All good things must come to an end, and that is just as true for tea soaked holidays as it is anything else.
Our vacation had run its course, and it was high time we closed up our little wooden house, got it ready for its upcoming hibernation, and prepared to make the long trek home.
There comes a point where you know the tea you’re drinking will be your last there for that summer, and it always reminds me of the devastatingly emotional finale of Bruce Robinson’s brilliant film, “Withnail and I“.
In that scene, a heart wrenching farewell plays out over a shared and naughtily acquired bottle of ’53 Margaux.
That bottle was “the best of the century“, and I intended to say my goodbyes to this special place of ours with the best leaves I had with me, the Tie Guan Yin. I opted to keep it simple – 4 grams steeped Western style.
The others were still asleep – I like to have this final session before the mayhem of closing up starts. I heated water, measured out leaves, and allowed the pair to become better acquainted.
When the tea was ready, I went out onto the cliff, and for the final time this summer flopped down in a deckchair, and looked out to sea.
As good as the tea was, my mind was not fully on it, the pot, and the cup. It was constantly drifting off, already engaged with the logistics of departure.
For once the session seemed to fly by in no time at all, and suddenly I found myself washing, drying, and packing away my travelling teaware kit and what remained of my holiday, on-the-road stash.
I gently placed the used leaves together with the others from previous sessions at the base of a young oak. This simple daily task now seemed tainted with a sense of loss and melancholy.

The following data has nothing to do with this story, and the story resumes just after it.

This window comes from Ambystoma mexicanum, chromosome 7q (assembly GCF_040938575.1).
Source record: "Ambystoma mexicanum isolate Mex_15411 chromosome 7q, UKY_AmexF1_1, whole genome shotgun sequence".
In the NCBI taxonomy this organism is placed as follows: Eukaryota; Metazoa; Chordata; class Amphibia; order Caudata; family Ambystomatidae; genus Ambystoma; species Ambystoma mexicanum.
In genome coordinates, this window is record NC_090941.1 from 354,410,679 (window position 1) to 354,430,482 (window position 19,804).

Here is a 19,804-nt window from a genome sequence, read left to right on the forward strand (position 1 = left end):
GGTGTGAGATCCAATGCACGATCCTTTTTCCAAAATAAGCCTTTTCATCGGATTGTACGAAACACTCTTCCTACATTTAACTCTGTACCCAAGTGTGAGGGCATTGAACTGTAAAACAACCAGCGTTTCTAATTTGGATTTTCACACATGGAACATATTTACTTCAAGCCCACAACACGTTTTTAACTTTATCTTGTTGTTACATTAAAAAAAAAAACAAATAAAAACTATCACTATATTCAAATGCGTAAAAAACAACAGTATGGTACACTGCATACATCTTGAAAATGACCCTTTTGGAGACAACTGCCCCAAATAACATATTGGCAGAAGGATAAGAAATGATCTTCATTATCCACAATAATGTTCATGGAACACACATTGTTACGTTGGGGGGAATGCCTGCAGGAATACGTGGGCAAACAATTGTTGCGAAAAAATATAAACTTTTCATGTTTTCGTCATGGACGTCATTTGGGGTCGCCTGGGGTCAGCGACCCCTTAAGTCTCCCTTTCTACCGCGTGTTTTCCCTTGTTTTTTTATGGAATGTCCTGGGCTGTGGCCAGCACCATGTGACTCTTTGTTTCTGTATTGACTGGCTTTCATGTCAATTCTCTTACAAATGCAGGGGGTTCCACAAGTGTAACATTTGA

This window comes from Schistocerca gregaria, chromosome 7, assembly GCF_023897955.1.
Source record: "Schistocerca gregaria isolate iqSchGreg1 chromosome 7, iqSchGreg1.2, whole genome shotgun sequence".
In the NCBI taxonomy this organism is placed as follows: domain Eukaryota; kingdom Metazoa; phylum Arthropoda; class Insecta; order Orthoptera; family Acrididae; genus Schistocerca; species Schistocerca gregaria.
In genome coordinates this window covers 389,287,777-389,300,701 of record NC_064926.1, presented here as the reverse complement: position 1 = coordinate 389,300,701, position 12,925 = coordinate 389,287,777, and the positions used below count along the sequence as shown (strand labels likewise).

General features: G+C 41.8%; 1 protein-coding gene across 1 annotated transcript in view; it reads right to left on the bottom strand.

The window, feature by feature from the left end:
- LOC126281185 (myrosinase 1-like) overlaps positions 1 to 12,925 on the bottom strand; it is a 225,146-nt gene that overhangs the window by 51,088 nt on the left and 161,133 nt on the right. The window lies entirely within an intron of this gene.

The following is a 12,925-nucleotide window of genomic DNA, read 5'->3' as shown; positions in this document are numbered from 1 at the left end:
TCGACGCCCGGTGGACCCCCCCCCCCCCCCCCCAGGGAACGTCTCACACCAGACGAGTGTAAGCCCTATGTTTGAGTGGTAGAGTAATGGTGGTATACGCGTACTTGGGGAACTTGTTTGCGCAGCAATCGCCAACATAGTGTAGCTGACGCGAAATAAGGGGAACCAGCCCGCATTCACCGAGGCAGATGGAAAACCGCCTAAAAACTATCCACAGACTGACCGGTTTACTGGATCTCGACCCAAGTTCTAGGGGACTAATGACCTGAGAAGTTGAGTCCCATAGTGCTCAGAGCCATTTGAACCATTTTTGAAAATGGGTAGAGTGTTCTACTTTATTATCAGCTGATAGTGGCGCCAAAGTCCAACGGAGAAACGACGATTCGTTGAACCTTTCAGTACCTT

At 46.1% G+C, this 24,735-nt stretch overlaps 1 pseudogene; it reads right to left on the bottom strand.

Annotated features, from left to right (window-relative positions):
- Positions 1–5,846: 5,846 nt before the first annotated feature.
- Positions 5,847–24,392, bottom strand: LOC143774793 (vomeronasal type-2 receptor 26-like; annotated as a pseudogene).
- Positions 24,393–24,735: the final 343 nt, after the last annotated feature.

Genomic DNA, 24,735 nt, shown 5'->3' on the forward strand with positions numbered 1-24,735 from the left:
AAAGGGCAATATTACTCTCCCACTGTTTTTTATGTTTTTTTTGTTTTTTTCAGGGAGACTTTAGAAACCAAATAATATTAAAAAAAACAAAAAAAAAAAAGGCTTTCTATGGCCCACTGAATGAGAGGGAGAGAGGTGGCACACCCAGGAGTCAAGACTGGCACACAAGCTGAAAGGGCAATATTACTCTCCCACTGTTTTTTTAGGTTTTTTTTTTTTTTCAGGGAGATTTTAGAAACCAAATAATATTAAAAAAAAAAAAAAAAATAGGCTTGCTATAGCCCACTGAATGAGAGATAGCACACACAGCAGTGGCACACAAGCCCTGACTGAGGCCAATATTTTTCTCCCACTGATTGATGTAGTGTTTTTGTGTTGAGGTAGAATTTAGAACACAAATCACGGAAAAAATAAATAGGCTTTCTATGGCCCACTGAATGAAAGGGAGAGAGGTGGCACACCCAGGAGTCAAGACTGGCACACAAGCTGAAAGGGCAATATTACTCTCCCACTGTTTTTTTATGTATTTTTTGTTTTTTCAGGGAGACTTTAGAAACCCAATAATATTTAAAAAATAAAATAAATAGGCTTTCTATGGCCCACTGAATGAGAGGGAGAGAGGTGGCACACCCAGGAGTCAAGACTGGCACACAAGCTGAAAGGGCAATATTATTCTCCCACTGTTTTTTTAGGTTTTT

The past weeks had quickly and easily fallen into a cosy rou-tea-n – an early morning sheng session, a shared pot of Ceylon over breakfast, Oolong in the afternoon after the daily shopping run, and then buckets of shou before, during, and after our evening meal.
The Kamjove pot had performed as well as expected for the gong-fuey bits, and for easy Western style stuff the tried and tested method of a medium sized paper filter bag in a 400 ml Ikea French press had been as reliable as ever.
We weren’t covering the kilometres between summer house and home base in one shot. Instead, we were going on a mini road trip, taking a few final vacation days to zig-zag across the country, so my travel teaware might still be needed at some point. I finished packing with this thought in mind, and kept things most likely to be used nearer the top of rucksack and suitcase.
We’re done, and for once bang on schedule. The house is all locked up, an we’re stood outside with our luggage, ready for the off, slightly stunned as always that this moment has come so suddenly. We waste a few more minutes drinking in a memory top-up view of the sea, the headland opposite, and the skerries beyond.
This place is like a temporal hub in our lives, a point in space-time where all the threads of our existence meet and mingle, where your past, present, and future blur, and as always it’s now, when the time has come to leave, that the sense of deep belonging and timelessness is most acute. It’s very close to overwhelming.
Venice has “The Bridge of Sighs“, here we have “The Turn of Tears“, the point where the path to and from our house takes a sudden 90 degree swing into or out of the forest, depending on whether you’re coming or going.
It’s the point where you have your first joyous or last tearful sight of the place, before your little plot of paradise disappears behind the trees.
I take one final, long, lingering look back, then with a heart as heavy as my rucksack, begin the long trudge through the forest to the car…